One major pitfall in building relationships is the inability to say “no.” It is a common misconception that the word “no” is purely a negative word. Although it is a negative response, which is something most of us do not want to hear, it is much more of a reality word than “yes” and it should be viewed that way, especially when you are the person delivering the news.
Most people believe that great relationships are built on always saying “yes” to the other person. That is so untrue. When you are communicating within the boundaries of a solid relationship, the truth is much more impactful and bond-building than is merely a positive “yes” response. Unfortunately, delivering a positive is so much more fun. However, the problem remains that it will not be fun if that “yes” you just gave away is unobtainable. In personal relationships, you may receive a little slack when you fail to deliver on a promise, but in business, it’s deadly, and typically “one and done” (unless there is a very long history of good experiences).
So, how do we break through the barriers to realize that “no” in a business relationship is not a bad thing if it is done at the appropriate time and for the appropriate reasons? Let’s switch gears for a minute. I imagine everyone, at some point in life, has had either a boyfriend or girlfriend who was too convenient, and was always too easy to readily say, “yes.” At a minimum, I’m sure we all have witnessed friends who have experienced this situation, on either the giving or receiving end. Think about what that ease of access invokes (I am pausing here so you can actually think about it). I can recall a number of situations where I have witnessed this behavior. And what is the typical outcome? The person who says “yes” all of the time is taken for granted, and is not truly respected. The giving person becomes a virtual doormat and is walked all over. This is not a relationship anyone should want to be in. This is not what embodies the power of Relationship Architecture; in fact, it’s absolutely destructive to any relationship.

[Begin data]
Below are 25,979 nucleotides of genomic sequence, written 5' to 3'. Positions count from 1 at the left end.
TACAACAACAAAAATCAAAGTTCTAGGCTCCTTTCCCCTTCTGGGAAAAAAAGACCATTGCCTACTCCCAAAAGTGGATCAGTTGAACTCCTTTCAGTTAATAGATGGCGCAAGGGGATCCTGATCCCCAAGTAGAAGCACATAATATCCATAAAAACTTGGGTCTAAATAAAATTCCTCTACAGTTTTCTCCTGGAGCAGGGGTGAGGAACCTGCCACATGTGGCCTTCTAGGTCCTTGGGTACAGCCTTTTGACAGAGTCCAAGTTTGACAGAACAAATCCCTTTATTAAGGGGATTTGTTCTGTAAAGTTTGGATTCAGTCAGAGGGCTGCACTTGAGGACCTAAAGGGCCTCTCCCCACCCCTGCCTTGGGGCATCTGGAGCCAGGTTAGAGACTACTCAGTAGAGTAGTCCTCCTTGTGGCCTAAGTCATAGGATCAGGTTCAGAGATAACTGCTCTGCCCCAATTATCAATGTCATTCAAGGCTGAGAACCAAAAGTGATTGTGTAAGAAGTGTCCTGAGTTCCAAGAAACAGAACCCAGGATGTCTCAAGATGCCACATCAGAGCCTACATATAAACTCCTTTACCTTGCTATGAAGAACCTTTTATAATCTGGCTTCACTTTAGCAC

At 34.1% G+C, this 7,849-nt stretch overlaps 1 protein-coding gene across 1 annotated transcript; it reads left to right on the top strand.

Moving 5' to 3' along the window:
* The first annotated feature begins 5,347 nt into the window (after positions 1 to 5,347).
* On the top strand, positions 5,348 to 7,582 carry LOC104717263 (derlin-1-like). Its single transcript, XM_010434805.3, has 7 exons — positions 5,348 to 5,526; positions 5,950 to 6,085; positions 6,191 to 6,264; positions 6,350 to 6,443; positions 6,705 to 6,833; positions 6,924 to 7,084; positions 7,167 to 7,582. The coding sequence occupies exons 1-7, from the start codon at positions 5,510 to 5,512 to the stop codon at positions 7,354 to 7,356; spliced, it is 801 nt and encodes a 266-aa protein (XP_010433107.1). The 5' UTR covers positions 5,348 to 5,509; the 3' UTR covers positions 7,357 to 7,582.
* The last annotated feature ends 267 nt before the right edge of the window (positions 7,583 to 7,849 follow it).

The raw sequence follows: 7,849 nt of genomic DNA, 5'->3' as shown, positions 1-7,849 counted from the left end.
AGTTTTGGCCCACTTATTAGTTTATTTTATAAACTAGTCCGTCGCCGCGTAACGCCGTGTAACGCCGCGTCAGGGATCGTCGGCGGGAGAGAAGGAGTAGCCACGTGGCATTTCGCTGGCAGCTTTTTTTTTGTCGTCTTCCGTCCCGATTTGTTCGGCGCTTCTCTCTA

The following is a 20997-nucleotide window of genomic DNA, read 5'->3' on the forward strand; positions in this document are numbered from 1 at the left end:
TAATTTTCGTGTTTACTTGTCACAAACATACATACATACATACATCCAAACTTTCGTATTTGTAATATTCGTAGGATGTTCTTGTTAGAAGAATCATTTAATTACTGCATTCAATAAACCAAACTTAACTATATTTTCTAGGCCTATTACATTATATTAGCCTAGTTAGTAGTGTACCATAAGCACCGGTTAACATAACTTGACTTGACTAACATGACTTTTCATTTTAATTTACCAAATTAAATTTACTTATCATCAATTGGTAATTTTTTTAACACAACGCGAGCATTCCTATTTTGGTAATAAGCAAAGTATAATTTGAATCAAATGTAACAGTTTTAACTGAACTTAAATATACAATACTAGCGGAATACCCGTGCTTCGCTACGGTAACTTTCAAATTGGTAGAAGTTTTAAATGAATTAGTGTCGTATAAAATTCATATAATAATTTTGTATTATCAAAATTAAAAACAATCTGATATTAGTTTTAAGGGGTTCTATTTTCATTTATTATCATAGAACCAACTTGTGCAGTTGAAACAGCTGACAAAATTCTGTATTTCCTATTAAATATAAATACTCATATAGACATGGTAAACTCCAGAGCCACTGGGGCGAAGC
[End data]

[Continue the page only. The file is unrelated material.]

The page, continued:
You have not built a solid, mutually beneficial relationship if all you do is say “yes.” The reality of it is, “yes” is not possible at all times. I’ve had salespeople work for me throughout my career, and they, in general, are the worst when it comes to this concept. The fear of saying “no” is directly associated with compensation. Salespeople typically believe they cannot say “no” to a customer or a client for fear of losing revenue. The exceptional salespeople do not subscribe to this school of thought – but in this case, exceptional also means minority.
I always stressed to my sales group that it is much more impactful to be thoughtful of your answer than to rush to a quick “yes”; you must be absolutely sure that you can deliver before offering up the positive response. “No” can be your friend and will earn you respect if used appropriately, and not as standard operating procedure. Here are 3 ways to recognize when “no” is appropriate in a business relationship, and when “yes” will more drastically erode the relationship.
1) When you know that the request is impossible to accomplish and there is no chance of it happening without the presence of luck. This includes aspects that are possibly do-able, but the where the cost associated with delivering on the request exceeds realistic expectations and is beyond what the relationship demands.
2) When the person making the request has continually asked for favors, perks, and additional items outside the scope of your relationship, without regard to the quantity of requests and with apparent deliberate intentions to receive more than to give. This one-sided situation is a clear indication of being used as a doormat.
3) When you are asked to do something unethical, immoral, or anything that will damage your reputation and the equity that you have built in your brand (personal or corporate).
Saying “no” in these instances should not damage the business relationship you posses with anyone – partner, client or consumer. If these instances of “no” do cause damage to the relationship, then it wasn’t built properly in the first place. The most solid relationships exist when everyone participates to achieve a mutually beneficial result. So don’t be afraid to be real; don’t be a doormat – just say “no!”